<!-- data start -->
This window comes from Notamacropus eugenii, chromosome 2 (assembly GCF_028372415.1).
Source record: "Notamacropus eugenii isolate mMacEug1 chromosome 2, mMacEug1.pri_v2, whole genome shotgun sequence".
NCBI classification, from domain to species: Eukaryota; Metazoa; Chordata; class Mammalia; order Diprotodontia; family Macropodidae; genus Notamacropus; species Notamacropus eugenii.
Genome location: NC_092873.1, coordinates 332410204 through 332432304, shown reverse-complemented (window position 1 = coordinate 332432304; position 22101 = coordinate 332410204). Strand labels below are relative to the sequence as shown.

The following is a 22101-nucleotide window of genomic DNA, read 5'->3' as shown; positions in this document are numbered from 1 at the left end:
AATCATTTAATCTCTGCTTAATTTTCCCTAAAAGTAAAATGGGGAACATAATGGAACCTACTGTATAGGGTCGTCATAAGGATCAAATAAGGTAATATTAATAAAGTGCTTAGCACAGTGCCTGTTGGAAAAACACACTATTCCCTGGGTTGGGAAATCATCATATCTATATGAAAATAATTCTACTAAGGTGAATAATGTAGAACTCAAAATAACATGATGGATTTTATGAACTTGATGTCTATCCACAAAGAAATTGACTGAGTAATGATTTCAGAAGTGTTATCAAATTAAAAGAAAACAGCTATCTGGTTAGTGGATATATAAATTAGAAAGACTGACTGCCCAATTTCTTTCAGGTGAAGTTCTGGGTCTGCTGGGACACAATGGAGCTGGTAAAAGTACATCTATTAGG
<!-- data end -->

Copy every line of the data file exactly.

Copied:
This window comes from Notamacropus eugenii, chromosome 2 (assembly GCF_028372415.1).
Source record: "Notamacropus eugenii isolate mMacEug1 chromosome 2, mMacEug1.pri_v2, whole genome shotgun sequence".
NCBI classification, from domain to species: Eukaryota; Metazoa; Chordata; class Mammalia; order Diprotodontia; family Macropodidae; genus Notamacropus; species Notamacropus eugenii.
Genome location: NC_092873.1, coordinates 332410204 through 332432304, shown reverse-complemented (window position 1 = coordinate 332432304; position 22101 = coordinate 332410204). Strand labels below are relative to the sequence as shown.

The following is a 22101-nucleotide window of genomic DNA, read 5'->3' as shown; positions in this document are numbered from 1 at the left end:
AATCATTTAATCTCTGCTTAATTTTCCCTAAAAGTAAAATGGGGAACATAATGGAACCTACTGTATAGGGTCGTCATAAGGATCAAATAAGGTAATATTAATAAAGTGCTTAGCACAGTGCCTGTTGGAAAAACACACTATTCCCTGGGTTGGGAAATCATCATATCTATATGAAAATAATTCTACTAAGGTGAATAATGTAGAACTCAAAATAACATGATGGATTTTATGAACTTGATGTCTATCCACAAAGAAATTGACTGAGTAATGATTTCAGAAGTGTTATCAAATTAAAAGAAAACAGCTATCTGGTTAGTGGATATATAAATTAGAAAGACTGACTGCCCAATTTCTTTCAGGTGAAGTTCTGGGTCTGCTGGGACACAATGGAGCTGGTAAAAGTACATCTATTAGG